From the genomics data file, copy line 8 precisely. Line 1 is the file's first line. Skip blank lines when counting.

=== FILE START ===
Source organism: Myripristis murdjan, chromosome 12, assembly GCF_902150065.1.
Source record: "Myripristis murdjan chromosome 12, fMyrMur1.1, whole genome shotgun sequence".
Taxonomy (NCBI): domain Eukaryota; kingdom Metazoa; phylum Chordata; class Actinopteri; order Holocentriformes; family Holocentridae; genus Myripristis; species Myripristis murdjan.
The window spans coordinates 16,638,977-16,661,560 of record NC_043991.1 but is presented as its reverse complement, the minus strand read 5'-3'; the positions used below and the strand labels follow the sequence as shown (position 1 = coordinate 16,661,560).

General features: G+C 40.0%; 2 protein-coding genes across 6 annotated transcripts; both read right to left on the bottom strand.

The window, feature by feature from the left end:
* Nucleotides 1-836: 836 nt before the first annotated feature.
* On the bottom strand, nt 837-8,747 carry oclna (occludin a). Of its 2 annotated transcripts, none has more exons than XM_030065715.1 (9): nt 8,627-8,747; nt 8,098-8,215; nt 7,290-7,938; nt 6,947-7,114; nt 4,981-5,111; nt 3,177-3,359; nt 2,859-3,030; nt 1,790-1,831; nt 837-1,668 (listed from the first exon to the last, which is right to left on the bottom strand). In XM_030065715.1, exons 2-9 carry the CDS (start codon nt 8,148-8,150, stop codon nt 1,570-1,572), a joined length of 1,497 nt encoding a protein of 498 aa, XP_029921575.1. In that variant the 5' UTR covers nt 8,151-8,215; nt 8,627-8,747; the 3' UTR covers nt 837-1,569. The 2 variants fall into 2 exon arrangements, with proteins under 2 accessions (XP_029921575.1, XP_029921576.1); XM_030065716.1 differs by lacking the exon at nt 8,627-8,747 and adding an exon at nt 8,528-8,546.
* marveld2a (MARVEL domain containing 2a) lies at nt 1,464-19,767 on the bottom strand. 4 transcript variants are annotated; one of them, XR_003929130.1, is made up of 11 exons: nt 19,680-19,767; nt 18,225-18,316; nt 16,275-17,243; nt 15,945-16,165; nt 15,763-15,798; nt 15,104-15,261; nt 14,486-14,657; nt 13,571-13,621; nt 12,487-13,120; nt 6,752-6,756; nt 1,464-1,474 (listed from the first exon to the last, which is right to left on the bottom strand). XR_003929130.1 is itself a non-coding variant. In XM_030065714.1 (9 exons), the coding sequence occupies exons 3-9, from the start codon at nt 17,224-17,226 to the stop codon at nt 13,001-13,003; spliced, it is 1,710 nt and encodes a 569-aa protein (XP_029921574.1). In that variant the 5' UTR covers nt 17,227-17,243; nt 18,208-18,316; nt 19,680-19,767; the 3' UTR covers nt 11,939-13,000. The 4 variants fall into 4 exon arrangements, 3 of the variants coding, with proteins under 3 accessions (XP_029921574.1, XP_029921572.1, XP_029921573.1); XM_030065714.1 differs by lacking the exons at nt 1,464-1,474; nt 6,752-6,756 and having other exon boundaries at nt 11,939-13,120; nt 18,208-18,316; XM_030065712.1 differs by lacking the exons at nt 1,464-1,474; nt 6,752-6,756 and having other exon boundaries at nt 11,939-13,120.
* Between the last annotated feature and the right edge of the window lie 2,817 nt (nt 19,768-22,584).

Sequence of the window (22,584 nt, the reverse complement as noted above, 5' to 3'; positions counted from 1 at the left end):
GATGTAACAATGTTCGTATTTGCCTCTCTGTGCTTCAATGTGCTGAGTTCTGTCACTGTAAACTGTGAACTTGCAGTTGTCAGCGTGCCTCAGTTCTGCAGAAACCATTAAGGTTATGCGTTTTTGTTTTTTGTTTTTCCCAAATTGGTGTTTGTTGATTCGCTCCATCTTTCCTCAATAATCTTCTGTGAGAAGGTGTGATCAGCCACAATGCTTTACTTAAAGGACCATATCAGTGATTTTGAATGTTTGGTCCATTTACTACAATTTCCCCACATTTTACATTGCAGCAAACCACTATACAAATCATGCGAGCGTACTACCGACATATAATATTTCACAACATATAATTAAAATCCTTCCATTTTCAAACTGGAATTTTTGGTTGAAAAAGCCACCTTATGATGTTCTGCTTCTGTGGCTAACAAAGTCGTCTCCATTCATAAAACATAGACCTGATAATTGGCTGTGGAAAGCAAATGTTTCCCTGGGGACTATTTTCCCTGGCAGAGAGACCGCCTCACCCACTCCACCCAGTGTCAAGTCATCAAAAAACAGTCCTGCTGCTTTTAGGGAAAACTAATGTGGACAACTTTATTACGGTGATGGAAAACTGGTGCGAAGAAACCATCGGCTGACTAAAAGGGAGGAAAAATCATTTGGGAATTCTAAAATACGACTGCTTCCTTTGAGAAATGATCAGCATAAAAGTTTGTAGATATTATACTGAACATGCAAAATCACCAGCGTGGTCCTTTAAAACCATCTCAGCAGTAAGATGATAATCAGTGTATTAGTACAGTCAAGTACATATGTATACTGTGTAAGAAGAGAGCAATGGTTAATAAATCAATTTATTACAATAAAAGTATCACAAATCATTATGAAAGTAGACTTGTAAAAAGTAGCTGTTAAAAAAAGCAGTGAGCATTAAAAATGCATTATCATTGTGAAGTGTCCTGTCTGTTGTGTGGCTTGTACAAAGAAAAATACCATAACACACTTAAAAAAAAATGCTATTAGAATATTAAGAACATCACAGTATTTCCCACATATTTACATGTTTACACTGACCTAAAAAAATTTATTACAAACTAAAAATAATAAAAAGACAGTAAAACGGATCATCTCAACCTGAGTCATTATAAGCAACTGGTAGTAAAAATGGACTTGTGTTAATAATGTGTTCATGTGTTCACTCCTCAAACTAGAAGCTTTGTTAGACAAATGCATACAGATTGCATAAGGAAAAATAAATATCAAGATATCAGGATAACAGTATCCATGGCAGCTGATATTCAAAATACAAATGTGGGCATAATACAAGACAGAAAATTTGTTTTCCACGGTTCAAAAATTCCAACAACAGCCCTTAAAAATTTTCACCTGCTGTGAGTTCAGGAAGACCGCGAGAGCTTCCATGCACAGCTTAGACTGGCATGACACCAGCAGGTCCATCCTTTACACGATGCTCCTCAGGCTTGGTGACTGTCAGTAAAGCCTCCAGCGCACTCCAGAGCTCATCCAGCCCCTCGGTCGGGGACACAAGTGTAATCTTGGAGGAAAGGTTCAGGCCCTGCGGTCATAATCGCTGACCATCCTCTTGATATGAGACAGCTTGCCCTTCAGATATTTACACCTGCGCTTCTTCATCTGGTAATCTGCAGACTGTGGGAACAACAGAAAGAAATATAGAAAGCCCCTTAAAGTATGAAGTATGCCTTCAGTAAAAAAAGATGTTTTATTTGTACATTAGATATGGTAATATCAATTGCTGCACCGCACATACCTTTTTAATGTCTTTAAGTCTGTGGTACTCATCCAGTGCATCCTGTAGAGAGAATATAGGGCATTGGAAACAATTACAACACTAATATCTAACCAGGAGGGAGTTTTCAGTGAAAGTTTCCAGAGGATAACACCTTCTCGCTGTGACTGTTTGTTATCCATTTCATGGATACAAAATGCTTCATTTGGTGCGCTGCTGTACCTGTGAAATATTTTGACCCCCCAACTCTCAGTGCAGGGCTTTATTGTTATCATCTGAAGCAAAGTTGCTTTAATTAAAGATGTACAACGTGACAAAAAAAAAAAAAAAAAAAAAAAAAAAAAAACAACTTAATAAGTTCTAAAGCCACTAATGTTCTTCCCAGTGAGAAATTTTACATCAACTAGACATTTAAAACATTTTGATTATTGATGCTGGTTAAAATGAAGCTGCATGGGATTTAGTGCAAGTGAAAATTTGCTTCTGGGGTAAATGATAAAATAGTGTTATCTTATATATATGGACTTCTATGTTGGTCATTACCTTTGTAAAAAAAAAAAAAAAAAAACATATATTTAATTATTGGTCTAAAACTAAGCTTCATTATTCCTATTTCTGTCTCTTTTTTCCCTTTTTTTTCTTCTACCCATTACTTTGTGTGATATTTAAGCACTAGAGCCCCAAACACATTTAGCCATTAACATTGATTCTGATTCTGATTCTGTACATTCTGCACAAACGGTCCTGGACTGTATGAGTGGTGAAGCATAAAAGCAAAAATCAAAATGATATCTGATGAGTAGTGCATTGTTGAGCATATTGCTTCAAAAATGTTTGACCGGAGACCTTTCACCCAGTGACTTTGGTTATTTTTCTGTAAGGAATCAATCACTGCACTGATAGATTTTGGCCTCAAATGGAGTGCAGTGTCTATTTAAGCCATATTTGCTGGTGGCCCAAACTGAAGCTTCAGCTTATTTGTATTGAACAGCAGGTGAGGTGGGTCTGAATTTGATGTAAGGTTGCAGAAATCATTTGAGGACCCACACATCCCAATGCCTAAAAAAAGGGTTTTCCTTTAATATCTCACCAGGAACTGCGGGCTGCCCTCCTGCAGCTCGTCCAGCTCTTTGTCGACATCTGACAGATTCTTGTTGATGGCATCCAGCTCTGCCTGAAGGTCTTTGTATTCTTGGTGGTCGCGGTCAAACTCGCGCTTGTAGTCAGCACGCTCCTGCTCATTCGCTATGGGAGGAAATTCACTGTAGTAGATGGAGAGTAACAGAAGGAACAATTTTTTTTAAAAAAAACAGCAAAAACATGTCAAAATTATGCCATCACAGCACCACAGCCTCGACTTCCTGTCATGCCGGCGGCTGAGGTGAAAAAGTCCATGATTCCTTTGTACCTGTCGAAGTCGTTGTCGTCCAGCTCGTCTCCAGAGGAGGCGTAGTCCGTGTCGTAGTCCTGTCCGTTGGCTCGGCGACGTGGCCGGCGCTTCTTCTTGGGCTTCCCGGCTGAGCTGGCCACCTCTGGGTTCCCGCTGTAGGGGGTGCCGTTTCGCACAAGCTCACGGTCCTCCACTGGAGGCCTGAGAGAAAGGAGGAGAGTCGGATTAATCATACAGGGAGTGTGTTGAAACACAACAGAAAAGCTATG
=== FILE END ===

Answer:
* On the bottom strand, nt 837-8,747 carry oclna (occludin a). Of its 2 annotated transcripts, none has more exons than XM_030065715.1 (9): nt 8,627-8,747; nt 8,098-8,215; nt 7,290-7,938; nt 6,947-7,114; nt 4,981-5,111; nt 3,177-3,359; nt 2,859-3,030; nt 1,790-1,831; nt 837-1,668 (listed from the first exon to the last, which is right to left on the bottom strand). In XM_030065715.1, exons 2-9 carry the CDS (start codon nt 8,148-8,150, stop codon nt 1,570-1,572), a joined length of 1,497 nt encoding a protein of 498 aa, XP_029921575.1. In that variant the 5' UTR covers nt 8,151-8,215; nt 8,627-8,747; the 3' UTR covers nt 837-1,569. The 2 variants fall into 2 exon arrangements, with proteins under 2 accessions (XP_029921575.1, XP_029921576.1); XM_030065716.1 differs by lacking the exon at nt 8,627-8,747 and adding an exon at nt 8,528-8,546.